From these early MUDS, eventually it was obvious to a number of early operators that there was commercial potential in this. Many of the early text-based MUDS ran off of college university computer systems and they ran for free, but very early-on there were some commercial products and before terribly long you saw the first graphically-based virtual world, a virtual world that was about images, not just words. A very early one was one called Meridian 59, but the biggest success was a game called Ultima Online, which is actually still around. It feels very old, although it's really not that old actually when you think about it, but it's still around, it's still successful, and they got people to sign up and pay a subscription fee on a monthly basis to play their game. Yes?

Speaker 4:   Just to get a sense of scale, how old are you talking about?

Tim Burke:   I'm trying to resist actually ... You caught me stalling and trying to remember for sure when Ultima Online went online, but I think it's now 12 years old at least, maybe older, and it's still running strong. They've actually had an expansion recently. Their customer base has sort of bottomed out, but it stays pretty steady at the level that it's at.

The current market for these is fairly large. The 800-pound gorilla of the commercial virtual worlds, World of Warcraft, has, depending on who's estimating it, somewhere between probably 10 to 14 million users worldwide. That's a lot of people paying 16.95 a month. They are printing a lot of money hats. They're doing very, very well, but one the other successful or semi-successful commercial products out there right now, City of Heroes, which is a super hero themed game, Star Wars Galaxies, which was not nearly successful as you think it would be, a game called EverQuest II, which expands on one of the early commercial successes in the genre. Lord of the Rings Online, which is pretty much exactly like it sounds. A game called Lineage 2, Tabula Rasa which is science fiction, Final Fantasy, a game called Age of Conan has just gone online and is actually to do very well, is heading quickly for a million subscribers. There's a pirate-themed game that's just opened.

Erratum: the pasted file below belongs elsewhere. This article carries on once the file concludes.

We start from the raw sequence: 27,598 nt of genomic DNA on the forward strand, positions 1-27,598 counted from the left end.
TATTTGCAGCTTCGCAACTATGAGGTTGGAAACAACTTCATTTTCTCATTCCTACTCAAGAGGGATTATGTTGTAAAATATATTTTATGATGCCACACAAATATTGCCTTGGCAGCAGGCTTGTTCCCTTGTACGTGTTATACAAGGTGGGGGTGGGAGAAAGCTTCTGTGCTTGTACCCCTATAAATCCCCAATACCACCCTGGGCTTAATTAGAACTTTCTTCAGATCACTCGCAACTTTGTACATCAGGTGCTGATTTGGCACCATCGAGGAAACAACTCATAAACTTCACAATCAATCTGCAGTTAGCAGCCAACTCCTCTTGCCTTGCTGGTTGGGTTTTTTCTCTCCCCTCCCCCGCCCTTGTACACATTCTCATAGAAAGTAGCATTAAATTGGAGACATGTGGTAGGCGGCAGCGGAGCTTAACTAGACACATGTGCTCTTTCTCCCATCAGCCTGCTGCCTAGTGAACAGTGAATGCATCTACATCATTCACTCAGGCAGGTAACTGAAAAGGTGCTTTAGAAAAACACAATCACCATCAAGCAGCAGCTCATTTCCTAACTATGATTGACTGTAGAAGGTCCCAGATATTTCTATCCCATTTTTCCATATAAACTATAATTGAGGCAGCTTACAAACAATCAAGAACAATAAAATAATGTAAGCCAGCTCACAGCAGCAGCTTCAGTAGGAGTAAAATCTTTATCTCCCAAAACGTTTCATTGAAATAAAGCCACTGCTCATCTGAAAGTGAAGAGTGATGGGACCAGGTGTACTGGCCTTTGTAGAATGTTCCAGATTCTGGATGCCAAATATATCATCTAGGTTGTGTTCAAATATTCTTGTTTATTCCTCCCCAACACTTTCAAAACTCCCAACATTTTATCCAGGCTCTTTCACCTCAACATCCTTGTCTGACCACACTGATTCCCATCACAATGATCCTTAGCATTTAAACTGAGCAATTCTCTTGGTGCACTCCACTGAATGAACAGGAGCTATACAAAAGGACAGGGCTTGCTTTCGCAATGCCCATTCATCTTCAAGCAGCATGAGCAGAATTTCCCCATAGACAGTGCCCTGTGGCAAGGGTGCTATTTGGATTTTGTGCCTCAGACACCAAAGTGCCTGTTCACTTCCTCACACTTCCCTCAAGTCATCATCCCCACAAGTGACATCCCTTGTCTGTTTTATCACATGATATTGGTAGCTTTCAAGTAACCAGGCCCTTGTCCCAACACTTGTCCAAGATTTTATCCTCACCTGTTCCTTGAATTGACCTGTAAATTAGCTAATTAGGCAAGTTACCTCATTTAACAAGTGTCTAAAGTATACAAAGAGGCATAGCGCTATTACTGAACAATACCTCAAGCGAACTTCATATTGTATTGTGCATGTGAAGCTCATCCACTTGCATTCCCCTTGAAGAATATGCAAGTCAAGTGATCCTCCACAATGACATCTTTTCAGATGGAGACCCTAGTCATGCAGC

Most of the commercial virtual worlds out there are what a lot of think of as quote un-quote "rollercoaster rides" by which we mean they fairly tightly circumscribe what can happen in the world. In a way, a lot of the designers have learned a lesson from some of the earliest games, especially Ultima Online. Ultima Online was very open ended. Among other things, what you could do on Ultima Online is as soon as people, with their characters, left the town, went out to have adventure in the wilderness, when the game first went online you could kill them and steal everything that they had on them.

Most of you are probably good enough social historians or sociologists to guess exactly what happened under those circumstances. What's easier, killing another person and taking, in a sense, all the things that they have fought to get from monsters or whatever for hours and hours on-end, or going out and doing the work and fighting the monsters yourself? In other words, people are concentrated labor. What happened is every town in Ultima Online had a thick hive all around it of bandits. Basically you'd walk out and you'd instantly got killed, and people ended up calling it sort of "teenage wasteland."

They eventually had to create a sort of safe world and a dangerous world, and guess what? The world where you could go where anybody could kill you, no one went there. Everybody stayed in the safe world.

Most of the current games have taken that to heart, so they really control, in a fairly tight way, what can happen to you in the virtual world, and particularly what other players can do to you. They try to make them friendly and a lot easier, frankly, than they used to be.

There are a few of the big virtual worlds that break from that in the current marketplace. The most notable is a game called Eve Online, and somebody caught in the title I've already heart, that's the zero zero space of the title except you don't really pronounce it "zero zero space", you say O O space, but I like the A to Z, so I went and called it "zero zero space." Anyway, that's Eve Online.

 Eve Online is much more like that old Ultima Online, uncontrolled, you can do anything, and as a result, it's actually been a fantastically interesting game to look at from the scholarly standpoint in terms of looking at political and social interactions between players. Because it's very uncontrolled, what happens and as a result, you might guess, there are some really really complicated political struggles that have unfolded in that game in the course of it's history.

There are a number of other products out there, Second Life is a big one. It's gotten a lot of attention, but it is not so much a game in the sense of these others as a social space. There are game-like activities in it, but it's not centrally defined by playing a game. It's defined by interacting with other people socially in a virtual space.

There are some boutique products out there that have very small numbers of subscribers, but they're interesting or unusual. There are a growing number of what people would call "kid worlds", Habbo Hotel, Club Penguin, Barbie World, Webkinz, any of you parents have run into Webkinz recently. Some of these things are set up, I have to say, in the most amazingly cynical ways. With Webkinz, you buy a stuffed animal and you get to go online into a semi-virtual world and play games with your new pet, but each one that you buy gives you a certain amount of virtual currency in the Webkinz world, and then it runs out, and then you've either got to work hard in the virtual world to earn currency or go buy another Webkin. There are a lot of these kid worlds.